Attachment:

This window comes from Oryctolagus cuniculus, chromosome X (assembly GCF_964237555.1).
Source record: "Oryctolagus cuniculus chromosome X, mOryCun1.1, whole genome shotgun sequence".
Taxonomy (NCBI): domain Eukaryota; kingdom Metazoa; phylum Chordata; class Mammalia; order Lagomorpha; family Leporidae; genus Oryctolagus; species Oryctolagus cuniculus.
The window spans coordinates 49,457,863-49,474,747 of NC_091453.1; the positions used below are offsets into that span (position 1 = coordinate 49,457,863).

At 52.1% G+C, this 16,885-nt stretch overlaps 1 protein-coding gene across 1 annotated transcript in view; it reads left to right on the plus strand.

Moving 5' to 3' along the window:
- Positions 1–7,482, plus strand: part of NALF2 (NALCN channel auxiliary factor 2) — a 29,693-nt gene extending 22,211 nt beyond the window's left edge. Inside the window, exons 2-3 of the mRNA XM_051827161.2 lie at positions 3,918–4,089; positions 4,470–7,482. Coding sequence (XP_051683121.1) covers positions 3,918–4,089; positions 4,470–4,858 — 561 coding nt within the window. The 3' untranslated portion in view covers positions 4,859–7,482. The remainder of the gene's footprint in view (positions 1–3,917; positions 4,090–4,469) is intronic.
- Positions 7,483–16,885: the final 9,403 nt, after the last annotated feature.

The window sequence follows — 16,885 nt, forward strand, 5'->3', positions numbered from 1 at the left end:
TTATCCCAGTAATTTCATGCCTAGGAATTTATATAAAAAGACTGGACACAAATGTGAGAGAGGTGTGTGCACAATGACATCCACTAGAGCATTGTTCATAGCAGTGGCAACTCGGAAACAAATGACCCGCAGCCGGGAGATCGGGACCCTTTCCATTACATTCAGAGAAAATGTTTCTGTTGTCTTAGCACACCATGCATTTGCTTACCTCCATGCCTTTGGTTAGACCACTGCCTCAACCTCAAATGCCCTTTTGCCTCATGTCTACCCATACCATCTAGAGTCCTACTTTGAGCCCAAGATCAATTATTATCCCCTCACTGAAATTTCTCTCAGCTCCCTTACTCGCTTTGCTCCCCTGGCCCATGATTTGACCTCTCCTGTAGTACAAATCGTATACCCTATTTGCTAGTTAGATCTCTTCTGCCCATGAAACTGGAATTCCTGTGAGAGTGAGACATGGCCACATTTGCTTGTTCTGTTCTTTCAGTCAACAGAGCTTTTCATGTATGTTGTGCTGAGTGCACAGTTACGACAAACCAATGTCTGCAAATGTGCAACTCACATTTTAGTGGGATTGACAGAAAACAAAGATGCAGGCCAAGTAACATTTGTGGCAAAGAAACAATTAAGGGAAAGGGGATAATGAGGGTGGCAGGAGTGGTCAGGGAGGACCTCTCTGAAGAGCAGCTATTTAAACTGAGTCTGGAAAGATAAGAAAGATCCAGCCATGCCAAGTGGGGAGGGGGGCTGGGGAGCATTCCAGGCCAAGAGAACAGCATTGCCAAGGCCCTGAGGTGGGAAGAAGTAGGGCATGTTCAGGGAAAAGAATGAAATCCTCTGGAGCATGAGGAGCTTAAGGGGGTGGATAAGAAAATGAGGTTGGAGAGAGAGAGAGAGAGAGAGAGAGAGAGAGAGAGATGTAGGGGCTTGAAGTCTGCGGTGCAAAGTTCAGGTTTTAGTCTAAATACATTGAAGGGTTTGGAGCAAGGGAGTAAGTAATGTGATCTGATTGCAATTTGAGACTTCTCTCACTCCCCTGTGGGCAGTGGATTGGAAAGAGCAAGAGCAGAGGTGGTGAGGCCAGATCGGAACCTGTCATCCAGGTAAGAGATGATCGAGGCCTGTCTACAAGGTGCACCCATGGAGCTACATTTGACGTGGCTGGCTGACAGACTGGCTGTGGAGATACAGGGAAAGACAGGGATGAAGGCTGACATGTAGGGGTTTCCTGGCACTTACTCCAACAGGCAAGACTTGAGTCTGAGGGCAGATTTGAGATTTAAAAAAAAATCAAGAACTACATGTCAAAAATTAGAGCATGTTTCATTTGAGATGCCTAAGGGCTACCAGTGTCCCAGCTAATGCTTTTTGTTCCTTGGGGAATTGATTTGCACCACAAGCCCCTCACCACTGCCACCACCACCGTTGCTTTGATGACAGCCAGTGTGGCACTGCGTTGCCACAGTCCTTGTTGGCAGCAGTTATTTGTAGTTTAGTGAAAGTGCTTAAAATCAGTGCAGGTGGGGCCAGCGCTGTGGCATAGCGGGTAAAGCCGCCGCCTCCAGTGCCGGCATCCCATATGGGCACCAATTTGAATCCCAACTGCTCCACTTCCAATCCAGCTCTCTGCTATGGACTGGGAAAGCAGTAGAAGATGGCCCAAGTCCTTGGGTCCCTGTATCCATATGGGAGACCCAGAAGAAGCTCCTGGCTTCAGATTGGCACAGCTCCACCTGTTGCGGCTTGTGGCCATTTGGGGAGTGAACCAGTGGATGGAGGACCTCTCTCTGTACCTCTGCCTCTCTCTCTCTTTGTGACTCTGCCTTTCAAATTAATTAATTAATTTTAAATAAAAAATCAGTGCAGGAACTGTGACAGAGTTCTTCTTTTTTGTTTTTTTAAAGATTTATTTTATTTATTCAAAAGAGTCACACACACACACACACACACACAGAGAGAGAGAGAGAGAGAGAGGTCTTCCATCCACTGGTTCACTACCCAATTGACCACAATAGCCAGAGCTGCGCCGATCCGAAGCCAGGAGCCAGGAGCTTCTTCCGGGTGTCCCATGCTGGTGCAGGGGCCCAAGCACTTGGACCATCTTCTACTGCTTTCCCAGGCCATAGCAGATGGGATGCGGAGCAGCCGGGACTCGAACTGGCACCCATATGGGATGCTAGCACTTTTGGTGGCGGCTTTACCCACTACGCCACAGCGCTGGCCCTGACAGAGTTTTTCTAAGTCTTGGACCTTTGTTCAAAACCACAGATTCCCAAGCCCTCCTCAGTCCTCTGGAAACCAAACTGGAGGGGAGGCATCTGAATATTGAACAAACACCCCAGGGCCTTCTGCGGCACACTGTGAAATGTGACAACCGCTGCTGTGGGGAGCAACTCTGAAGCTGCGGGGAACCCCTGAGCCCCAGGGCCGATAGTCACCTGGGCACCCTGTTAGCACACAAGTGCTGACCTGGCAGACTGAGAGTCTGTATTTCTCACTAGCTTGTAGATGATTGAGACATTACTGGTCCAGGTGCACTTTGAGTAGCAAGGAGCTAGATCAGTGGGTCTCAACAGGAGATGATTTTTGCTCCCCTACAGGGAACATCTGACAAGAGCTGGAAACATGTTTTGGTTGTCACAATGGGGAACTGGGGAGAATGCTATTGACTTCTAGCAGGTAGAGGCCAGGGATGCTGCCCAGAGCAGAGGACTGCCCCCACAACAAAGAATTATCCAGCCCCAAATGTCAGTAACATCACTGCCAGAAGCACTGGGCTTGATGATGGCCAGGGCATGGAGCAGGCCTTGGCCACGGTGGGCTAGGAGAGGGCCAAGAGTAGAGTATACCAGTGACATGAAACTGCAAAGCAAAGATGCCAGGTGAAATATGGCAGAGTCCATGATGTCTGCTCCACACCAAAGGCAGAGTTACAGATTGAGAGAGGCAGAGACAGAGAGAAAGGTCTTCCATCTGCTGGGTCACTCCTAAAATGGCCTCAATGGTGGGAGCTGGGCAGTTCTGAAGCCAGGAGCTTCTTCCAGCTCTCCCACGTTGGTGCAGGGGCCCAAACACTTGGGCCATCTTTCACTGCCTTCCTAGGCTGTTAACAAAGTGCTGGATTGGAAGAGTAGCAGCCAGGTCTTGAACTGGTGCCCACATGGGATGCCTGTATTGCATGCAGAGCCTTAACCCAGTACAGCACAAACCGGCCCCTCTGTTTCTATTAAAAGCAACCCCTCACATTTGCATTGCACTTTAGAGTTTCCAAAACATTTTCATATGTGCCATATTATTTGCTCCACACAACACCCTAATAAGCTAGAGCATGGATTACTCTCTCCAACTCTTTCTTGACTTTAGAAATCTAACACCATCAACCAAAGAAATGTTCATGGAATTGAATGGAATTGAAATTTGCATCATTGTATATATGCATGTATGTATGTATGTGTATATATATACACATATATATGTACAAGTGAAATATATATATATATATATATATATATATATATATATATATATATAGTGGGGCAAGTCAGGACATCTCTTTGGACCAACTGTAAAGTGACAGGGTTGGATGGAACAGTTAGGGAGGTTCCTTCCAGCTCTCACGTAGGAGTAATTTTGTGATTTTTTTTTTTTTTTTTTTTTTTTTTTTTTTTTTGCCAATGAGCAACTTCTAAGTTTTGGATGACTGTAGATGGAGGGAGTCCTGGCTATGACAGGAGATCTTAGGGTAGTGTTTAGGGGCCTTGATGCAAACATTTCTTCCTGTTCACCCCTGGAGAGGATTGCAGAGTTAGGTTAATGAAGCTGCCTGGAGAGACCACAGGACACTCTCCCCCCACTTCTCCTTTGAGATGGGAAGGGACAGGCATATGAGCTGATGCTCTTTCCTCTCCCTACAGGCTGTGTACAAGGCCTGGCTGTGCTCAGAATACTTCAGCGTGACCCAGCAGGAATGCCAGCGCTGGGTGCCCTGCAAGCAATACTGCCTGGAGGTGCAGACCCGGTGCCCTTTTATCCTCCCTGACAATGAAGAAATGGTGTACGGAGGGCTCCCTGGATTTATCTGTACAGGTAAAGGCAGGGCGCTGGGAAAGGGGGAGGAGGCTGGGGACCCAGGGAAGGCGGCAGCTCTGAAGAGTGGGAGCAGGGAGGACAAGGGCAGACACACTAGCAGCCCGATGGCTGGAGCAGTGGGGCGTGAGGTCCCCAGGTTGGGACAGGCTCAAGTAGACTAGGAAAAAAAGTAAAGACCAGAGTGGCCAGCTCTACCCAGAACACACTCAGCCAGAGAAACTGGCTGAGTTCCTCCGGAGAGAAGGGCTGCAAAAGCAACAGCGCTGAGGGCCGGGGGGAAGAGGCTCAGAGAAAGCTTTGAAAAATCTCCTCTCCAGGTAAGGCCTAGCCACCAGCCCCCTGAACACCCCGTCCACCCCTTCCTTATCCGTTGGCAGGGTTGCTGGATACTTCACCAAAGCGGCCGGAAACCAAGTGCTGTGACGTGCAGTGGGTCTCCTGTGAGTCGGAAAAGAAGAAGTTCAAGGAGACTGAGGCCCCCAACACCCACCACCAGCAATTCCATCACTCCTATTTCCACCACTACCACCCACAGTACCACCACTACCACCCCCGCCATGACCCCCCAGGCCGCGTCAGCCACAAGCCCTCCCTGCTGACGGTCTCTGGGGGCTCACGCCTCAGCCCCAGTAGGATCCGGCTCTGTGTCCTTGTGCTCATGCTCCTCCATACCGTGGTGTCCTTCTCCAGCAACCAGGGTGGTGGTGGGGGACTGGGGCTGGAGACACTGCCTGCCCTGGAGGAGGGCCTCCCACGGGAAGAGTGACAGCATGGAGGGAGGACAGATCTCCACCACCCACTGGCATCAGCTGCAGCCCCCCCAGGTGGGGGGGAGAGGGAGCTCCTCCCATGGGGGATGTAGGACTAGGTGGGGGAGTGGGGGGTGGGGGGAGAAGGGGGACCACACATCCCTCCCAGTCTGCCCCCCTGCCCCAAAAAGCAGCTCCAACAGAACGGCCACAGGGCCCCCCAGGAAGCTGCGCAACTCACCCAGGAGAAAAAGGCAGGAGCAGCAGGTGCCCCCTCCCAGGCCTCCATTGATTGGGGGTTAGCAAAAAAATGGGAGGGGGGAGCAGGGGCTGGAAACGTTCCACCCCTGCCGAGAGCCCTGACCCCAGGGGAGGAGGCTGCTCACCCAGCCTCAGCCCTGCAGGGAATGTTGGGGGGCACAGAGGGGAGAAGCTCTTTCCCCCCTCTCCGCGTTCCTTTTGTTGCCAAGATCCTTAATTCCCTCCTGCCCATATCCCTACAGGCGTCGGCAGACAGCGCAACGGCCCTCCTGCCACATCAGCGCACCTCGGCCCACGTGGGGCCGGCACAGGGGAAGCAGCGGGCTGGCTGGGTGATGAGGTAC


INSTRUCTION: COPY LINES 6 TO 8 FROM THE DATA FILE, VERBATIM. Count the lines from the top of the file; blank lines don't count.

Moving 5' to 3' along the window:
- Positions 1–7,482, plus strand: part of NALF2 (NALCN channel auxiliary factor 2) — a 29,693-nt gene extending 22,211 nt beyond the window's left edge. Inside the window, exons 2-3 of the mRNA XM_051827161.2 lie at positions 3,918–4,089; positions 4,470–7,482. Coding sequence (XP_051683121.1) covers positions 3,918–4,089; positions 4,470–4,858 — 561 coding nt within the window. The 3' untranslated portion in view covers positions 4,859–7,482. The remainder of the gene's footprint in view (positions 1–3,917; positions 4,090–4,469) is intronic.
- Positions 7,483–16,885: the final 9,403 nt, after the last annotated feature.